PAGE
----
Guest Writer: Delena D Spann

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Fraud Analytics: 21st Century Technology

A new cache of fraud analytics has entered the 21st Century rockin’ and rollin’ at an all-time high. Fraud has spread across the globe and fraud professionals predict that the amount of fraud will continue to increase as this decade rolls on due to advancements in technology and the increasing sophistication of fraudsters. Even Hollywood has recognized the prevalence of fraud. Remember the fascinating Woody Allen movie, Blue Jasmine? It told the story of a woman whose ex-husband, had been caught committing financial fraud and how it portrayed a character study of the after-effects of fraud on the family?

The old ways of tedious fraud analysis must give way to analytical tools that can consume large amounts of data (comprehensive sets of facts and figures) and spit out the evidence in hours and minutes instead of days, months or years. The technological level of these tools that can enhance financial auditing, forensic accounting and fraud examinations are all due to the refined level of inquiry that each brings to the table of detection.

Current fraud analytical tools uncover the nefarious workings of embezzlement, money laundering, credit card fraud and Ponzi schemes. But a much needed step is to expose the various schemes and educate the fraud professionals about the readily available and high-tech fraud analytic tools that are paving the way for a more defined and legally reliable paper trail that can withstand the scrutiny of the legal process.

For certain, con men and women can take advantage of honest folk precisely because they can make themselves appear to be credible to their victims. The sad truth is many fraudsters who engage in fraud have the ability to hide their assets and disappear. However, there is light at the end of the tunnel. As 21st Century technology continues to astound us with their advances, the advent of powerful tools to analyze big data, financial statements, audit transactions and cyber fraud is the latest trend in the corporate, government and law enforcement world. Augmenting these analytics is the addition of third-party data. These analytical tools combined with customer data sets can expose some of the issues and fraud. The addition of third party data to enhance the customers’ data brings about an entirely new level of analytics and fraud exposure. Without this additional information and the use of the latest analytical tools, fraud remains undetected.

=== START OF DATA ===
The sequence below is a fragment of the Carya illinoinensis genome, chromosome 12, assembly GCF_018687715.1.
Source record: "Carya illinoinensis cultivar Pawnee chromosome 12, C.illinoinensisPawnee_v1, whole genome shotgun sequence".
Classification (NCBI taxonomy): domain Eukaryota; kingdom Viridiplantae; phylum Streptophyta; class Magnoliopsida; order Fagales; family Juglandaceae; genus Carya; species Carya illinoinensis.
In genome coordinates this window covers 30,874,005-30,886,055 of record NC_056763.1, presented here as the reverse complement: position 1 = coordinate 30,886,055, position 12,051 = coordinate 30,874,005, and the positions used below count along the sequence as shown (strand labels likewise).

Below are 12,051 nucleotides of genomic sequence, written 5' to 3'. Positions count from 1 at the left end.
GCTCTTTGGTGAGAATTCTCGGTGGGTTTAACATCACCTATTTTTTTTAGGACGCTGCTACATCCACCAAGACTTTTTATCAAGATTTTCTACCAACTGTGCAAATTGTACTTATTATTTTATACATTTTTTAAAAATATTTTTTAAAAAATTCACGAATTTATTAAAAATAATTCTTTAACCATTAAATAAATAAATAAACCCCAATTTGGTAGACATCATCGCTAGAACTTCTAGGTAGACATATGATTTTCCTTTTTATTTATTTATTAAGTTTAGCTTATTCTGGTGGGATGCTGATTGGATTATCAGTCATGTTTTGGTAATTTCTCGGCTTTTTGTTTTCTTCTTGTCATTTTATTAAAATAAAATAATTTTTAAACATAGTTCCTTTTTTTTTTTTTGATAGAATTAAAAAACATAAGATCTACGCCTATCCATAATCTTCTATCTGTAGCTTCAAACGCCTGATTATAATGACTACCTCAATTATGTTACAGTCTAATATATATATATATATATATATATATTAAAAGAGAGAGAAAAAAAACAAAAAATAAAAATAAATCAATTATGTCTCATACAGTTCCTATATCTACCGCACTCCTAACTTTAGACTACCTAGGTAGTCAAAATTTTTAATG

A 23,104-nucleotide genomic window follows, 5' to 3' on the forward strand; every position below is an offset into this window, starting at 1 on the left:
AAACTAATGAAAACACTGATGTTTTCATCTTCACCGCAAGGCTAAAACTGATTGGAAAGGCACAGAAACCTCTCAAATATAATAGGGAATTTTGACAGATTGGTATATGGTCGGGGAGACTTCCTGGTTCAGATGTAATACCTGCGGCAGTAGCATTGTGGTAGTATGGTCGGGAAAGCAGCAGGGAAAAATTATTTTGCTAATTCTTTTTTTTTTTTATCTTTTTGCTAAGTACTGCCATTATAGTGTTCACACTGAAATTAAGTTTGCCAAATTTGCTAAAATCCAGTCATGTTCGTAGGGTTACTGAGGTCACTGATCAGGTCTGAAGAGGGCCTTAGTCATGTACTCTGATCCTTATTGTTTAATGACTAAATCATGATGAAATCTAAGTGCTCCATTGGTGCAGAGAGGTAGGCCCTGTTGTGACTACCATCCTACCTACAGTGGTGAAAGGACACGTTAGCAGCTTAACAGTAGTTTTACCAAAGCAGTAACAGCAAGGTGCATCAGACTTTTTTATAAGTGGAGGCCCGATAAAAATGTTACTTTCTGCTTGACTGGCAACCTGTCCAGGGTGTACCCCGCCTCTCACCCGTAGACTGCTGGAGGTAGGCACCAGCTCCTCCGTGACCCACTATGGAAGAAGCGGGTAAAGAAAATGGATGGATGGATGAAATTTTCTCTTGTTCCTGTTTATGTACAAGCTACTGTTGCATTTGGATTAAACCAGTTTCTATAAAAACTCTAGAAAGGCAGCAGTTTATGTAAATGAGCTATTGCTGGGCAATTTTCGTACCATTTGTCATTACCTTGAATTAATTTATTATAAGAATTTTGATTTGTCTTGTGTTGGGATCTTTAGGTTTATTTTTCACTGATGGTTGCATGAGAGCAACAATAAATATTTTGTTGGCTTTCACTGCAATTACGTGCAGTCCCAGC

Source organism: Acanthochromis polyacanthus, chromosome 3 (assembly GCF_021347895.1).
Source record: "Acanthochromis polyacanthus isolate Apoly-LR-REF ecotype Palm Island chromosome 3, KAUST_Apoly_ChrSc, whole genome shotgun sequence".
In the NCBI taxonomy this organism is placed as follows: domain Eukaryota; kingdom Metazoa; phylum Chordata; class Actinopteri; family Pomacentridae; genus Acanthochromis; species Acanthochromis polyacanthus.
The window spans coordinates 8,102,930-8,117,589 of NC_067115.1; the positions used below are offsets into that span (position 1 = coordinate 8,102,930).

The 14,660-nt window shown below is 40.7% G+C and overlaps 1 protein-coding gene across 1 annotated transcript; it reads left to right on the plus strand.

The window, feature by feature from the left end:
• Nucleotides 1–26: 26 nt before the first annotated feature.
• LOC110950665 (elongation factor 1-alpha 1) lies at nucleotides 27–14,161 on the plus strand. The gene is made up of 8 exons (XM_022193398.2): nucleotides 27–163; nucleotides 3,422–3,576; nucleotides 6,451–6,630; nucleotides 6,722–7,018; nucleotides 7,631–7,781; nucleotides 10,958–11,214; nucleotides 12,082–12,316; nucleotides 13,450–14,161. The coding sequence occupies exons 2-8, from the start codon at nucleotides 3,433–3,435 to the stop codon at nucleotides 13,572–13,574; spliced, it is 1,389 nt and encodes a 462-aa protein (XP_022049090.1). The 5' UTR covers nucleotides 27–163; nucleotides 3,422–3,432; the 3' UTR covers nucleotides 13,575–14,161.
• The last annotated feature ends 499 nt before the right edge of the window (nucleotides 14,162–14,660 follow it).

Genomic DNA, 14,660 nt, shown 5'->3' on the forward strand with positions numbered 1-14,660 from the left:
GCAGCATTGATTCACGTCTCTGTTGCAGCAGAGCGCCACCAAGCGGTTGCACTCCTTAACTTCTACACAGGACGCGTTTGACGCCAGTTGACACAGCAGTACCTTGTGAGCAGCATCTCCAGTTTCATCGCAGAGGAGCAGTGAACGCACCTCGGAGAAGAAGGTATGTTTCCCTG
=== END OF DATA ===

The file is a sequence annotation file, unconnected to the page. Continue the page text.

Why is fraud analytics technology significant in the 21st Century?
When financial transactions are combined with fraud-detection technology, a tremendous asset is born—one that could aid in finding fraudulent patterns, terrorist financing, money laundering, credit/debit card fraud and narcotics trafficking trends. The use of these sophisticated tools is called “fraud analytics”.
Fraud analytics technology is the new predictive tool of the future. These tools can provide an overview of the practices in analyzing data that should be used in today’s financial crimes investigations and fraud examinations. They allow the user to delve into fields of data mining and assess the complexities of the data discovered.

What is all the hoopla, and why is there such a great need for fraud technology?
At the center of fraud analytics technology is a more efficient way of preventing and detecting fraud as well as better ways of associating the perpetrators with each dynamic of a fraud investigation. Whether the solvency is to quickly identify related parties in the scheme or follow the money trail to offshore accounts, the new fraud technology tools can bring these nefarious persons to justice. Fraud analytics technology assists in helping fraud professionals detect anomalies and expose red flags, and it is highlighting emerging patterns within voluminous amounts of data. The use of fraud analytics technology does not have to be complex to be effective. While technology has helped increase the opportunities to commit fraud, the good news is that it also can play a key role identifying new ways to detect and prevent fraud.

The main difference between the use of fraud analytics technology and other applications is the methodology. By implementing a solution to combat fraud, organizations can take the first step towards a proactive approach. In conclusion, a combination of super fraud analytic tools and well-trained fraud professionals makes for a formidable foe against fraudulent evil-doers across the globe.

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Delena D. Spann, fraud analytics expert, is employed by a federal law enforcement agency where she is assigned to the Electronic and Financial Crimes Task Force. She routinely serves on high profile financial crimes investigations which include depicting anomalies, detecting red flags and using a wide range of sources and data to establish patterns of crime. Delena is frequently called upon as a guest speaker by colleagues and industry peers on her expertise in Fraud Analytics and Financial Crimes.